Firefighter training must be more realistic, under conditions that more closely resemble the actual fireground, Jason Brezler told attendees at the classroom session, "Making Yourself Hard to Kill" on Thursday afternoon at FDIC 2013. Most importantly in training, firefighters should be taught to think.
Brezler compared the closed system of the training ground where everything is controlled and safe to that of an open system where the environment is not under your control and may be dangerous, such as the real world of the fireground. Brezler asked attendees, "When do we train? When it's sunny and 70." Why don't we drill in more realistic conditions, resembling those under which we may have to actually respond, in the middle of the night in rain or wintry conditions? "When are we most likely to suffer a line of duty injury or death?" he asked. When the weather is severe, staffing is short, and equipment is lacking. We must be prepared to work under these and other adverse conditions.
It is essential that firefighters be able think beyond the immediate situation and grasp the strategic consequences of their actions is part of "making yourself hard to kill." For example, Brezler said, consider an apartment fire during winter when everything is covered in ice. For safety's sake they do not make the roof because of the icy unsafe conditions, instead going up the "safe" interior stairs to attack the fire. If a window breaks, the supposedly "safer" interior stairs will turn into a chimney. Use of an aerial ladder would have been a better choice.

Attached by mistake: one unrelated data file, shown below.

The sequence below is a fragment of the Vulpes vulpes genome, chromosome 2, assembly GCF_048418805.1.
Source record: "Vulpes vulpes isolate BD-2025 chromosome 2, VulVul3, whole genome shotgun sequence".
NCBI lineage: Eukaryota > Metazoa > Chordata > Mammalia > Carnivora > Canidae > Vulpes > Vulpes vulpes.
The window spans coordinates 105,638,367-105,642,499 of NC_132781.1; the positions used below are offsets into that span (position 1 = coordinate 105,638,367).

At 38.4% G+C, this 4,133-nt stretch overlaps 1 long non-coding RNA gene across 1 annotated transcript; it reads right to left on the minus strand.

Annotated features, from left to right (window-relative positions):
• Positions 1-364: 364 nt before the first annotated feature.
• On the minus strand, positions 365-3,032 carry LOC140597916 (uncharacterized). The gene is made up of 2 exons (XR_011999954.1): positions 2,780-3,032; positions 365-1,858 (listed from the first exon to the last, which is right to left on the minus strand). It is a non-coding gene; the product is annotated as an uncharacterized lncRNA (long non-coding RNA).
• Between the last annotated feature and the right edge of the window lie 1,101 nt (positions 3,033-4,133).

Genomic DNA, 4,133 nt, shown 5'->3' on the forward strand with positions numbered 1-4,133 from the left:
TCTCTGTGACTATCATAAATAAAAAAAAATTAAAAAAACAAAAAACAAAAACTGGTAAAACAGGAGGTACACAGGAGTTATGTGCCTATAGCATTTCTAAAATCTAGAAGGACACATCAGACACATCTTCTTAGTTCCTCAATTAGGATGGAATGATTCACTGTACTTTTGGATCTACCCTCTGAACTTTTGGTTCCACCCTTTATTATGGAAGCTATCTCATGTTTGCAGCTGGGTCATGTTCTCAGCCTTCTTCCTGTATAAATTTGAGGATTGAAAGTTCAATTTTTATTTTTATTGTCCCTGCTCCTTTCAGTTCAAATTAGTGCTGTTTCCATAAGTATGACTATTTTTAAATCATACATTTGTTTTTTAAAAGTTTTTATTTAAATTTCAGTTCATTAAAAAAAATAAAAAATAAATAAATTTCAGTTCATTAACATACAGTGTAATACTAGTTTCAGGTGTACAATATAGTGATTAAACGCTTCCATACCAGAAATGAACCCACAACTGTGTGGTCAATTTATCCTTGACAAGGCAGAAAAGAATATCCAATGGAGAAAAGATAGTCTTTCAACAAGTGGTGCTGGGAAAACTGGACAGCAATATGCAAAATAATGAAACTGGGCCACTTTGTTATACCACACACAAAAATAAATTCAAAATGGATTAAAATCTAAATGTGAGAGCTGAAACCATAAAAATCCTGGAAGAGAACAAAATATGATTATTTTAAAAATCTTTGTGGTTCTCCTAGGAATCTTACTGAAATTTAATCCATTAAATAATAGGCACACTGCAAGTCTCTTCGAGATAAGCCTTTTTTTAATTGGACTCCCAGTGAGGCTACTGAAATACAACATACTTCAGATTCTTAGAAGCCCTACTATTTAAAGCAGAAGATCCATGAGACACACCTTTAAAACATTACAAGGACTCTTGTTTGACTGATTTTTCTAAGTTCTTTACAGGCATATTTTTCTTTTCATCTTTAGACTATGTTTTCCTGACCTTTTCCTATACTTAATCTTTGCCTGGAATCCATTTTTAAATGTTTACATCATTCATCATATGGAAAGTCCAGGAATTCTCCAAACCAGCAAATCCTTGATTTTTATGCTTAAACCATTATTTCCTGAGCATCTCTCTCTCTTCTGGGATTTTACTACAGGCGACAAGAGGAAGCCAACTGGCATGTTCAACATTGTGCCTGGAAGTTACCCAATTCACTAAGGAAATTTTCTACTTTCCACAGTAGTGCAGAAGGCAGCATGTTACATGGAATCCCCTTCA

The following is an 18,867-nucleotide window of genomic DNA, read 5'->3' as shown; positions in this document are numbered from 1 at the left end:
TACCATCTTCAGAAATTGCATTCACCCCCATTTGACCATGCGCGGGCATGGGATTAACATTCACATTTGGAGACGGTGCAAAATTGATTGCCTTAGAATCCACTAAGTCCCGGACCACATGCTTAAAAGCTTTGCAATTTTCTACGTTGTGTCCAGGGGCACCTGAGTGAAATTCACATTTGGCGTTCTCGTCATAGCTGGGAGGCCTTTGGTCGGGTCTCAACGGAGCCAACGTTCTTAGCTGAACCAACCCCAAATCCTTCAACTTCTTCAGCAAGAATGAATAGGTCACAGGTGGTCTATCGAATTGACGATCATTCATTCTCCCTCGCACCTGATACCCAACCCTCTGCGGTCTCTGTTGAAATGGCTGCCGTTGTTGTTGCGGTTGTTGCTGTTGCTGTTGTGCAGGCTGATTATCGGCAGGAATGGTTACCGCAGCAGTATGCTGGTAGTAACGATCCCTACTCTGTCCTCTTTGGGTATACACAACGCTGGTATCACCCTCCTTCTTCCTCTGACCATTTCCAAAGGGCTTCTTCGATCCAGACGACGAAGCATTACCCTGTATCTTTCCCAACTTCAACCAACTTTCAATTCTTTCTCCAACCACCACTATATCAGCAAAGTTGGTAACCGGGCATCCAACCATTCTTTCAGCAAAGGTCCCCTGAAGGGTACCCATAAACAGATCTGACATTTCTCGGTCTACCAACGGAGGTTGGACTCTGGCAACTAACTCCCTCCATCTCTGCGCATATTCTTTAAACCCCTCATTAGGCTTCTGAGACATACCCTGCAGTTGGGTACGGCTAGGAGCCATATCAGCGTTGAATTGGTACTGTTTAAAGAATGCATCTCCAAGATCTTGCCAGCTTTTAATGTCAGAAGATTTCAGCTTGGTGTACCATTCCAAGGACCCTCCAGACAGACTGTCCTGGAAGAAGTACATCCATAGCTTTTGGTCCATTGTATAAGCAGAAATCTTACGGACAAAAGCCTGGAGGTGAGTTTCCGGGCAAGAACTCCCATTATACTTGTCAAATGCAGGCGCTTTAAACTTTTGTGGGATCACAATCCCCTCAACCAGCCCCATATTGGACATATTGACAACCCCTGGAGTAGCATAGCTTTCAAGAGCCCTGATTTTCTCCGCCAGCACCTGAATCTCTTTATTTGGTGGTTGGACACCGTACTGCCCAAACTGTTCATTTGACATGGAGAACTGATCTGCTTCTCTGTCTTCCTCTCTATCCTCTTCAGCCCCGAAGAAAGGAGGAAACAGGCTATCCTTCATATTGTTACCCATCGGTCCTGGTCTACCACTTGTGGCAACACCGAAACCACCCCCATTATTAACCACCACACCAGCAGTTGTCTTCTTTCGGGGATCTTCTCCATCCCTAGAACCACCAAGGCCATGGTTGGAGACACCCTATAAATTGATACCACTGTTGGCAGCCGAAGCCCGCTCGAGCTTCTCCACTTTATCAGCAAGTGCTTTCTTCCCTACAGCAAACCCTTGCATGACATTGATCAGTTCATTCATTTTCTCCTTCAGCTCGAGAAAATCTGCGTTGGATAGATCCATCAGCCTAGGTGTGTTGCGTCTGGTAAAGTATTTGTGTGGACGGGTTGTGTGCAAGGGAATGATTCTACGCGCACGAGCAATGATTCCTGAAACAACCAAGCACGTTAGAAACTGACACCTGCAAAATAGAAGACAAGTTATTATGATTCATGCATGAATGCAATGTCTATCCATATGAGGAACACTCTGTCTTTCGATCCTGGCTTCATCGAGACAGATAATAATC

He also questioned the some of the thinking behind today's safety culture. Wearing your seat belt in the apparatus and other safety practices are not a matter of courage; they're a matter of responsibility. Despite the best training and safest practices, people get killed in combat and on the fireground for a variety of reasons. Not everyone goes home. We must manage our expectations and instead of unrealistically pledging to bring everyone home, instead pledge do our best to bring everyone back.
Tactical discipline is essential to maintaining command. Brezler referenced a military commander regarding discipline, who said without discipline, confusion reigns and the officer is no longer the acting commander. Brezler said the commanding officer should train his subordinates to think on his level. They should know not only what to do and how, but most importantly when and be able to take action when appropriate.
Brezler said one of the best things that we can do for firefighters and fire officers is challenge them to THINK. The ultimate goal is to advance a paradigm that saves the lives of firefighters while enabling the fire service to maximize its ability to protect the public. He said it is his hope that young firefighters and senior officers alike will be reinvigorated to make themselves harder to kill. Going forward, they should be eager to ask hard questions of conventional wisdom to find an approach that mentally, physically and tactically reinforces best practices, but also be forced to reevaluate the areas where the fire service consistently misses the mark.